Say No

No Thanks November

Photo courtesy of Positive Med.com

Photo courtesy of Positive Med.com

Some Saturdays are for adulting aka being a responsible adult. This Saturday was precisely that. It was the first Saturday in almost a month that I was home. I ran adult errands- you know the kind, like going to the post office and the cleaners. Such errands always make me feel like a real adult. There was the farmers market where I picked up a new handmade soap from a new vendor. I strolled down to the water to see the antique boats docked for down rigging weekend. Then I headed home to pay bills. Nothing says adulting like paying bills. As I signed in to one account and out of another, confirming amounts, selecting dates, clicking “Submit” or “I Agree” and logging out I sighed. “I’m over this.” I thought to myself. I checked my savings account which wasn’t growing nearly as fast since accepting a job that paid far less than the last but was way better for my health. I looked at the screen and said “No thanks.”  I was turning down my current reality as my future.

It’s November and here in the US it is the month that generously houses the American holiday “Thanksgiving.” There will scarcely be an American publication that will adorn shelves in grocery stores or book stores, introduce themselves to mailboxes or inboxes, that won’t talk about the holiday or an attitude of thanksgiving. There will be the articles that talk about how to cultivate a more thankful life. How an attitude of gratitude has proven to add years to one’s life. How to give your partner the best _____________ that they will be thanking you for all night long. Holiday shopping tips that your bank account will thank you for. You catch my drift. I was tempted to follow suit, but the rebel in me just wouldn’t let me. And so,  on the blog this month, it will be No Thanks November. We’ll be talking about some of the things in life that maybe we shouldn’t embrace in order to live incredibly victoriously and emphatically. The things that it’s time for us to look at and say “No thanks, “- this is my current reality but I do not accept it as my future.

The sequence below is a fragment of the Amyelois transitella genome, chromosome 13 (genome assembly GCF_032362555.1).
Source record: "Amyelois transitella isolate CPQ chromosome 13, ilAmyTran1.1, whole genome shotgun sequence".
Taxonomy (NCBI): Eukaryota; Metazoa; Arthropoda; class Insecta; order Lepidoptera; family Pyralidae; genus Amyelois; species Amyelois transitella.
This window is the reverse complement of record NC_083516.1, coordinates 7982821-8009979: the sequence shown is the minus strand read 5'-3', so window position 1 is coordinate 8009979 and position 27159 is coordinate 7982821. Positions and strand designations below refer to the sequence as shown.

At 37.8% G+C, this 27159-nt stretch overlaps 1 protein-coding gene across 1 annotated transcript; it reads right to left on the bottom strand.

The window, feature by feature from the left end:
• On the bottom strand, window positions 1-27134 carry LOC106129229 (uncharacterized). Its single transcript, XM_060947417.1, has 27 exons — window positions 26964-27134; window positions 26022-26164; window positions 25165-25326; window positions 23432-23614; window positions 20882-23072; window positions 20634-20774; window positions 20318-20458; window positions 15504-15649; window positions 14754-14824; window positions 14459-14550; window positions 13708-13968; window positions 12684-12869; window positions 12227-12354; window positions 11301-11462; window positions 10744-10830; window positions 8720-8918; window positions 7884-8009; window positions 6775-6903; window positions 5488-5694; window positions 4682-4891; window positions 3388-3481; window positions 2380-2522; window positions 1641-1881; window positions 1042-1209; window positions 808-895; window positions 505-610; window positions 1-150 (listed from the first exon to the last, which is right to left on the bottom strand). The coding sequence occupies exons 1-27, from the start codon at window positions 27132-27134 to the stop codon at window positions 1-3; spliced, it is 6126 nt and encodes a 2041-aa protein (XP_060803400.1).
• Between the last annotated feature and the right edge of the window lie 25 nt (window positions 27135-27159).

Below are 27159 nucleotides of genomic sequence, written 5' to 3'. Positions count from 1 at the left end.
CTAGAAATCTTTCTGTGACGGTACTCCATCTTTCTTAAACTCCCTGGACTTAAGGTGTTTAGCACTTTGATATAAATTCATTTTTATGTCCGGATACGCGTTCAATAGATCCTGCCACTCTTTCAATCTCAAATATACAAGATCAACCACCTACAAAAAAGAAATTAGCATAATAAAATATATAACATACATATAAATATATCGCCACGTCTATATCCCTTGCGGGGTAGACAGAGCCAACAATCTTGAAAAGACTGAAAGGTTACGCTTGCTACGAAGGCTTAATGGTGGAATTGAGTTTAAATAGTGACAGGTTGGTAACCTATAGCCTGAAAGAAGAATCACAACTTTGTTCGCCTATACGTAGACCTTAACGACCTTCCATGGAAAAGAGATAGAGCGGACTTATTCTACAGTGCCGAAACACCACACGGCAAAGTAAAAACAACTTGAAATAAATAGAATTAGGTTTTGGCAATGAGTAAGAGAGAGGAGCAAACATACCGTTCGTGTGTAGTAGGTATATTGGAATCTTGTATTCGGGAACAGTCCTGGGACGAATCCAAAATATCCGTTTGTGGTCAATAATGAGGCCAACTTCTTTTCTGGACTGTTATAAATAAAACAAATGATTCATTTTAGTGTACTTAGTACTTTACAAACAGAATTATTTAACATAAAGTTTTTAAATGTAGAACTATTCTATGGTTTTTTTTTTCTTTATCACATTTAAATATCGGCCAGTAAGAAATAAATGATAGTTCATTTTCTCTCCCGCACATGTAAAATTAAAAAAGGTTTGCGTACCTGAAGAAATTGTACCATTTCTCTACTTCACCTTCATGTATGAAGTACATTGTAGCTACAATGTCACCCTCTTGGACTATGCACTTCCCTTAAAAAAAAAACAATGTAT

The Simply LIVEd life is one committed to choosing a life that allows us to do the simplest thing- live. It’s hard to live when we forget that we can refute to make what is what will forever will be. We have the power to choose. Sometimes to live, you’ve got to look the situation, the job, the relationship, the bank account, in the face and say “No thanks.”  you can shrug, stroll, and move on to do what you need so the next time you can look at the situation, job, relationship, bank account, or whatever else and say “Why thank you kindly.”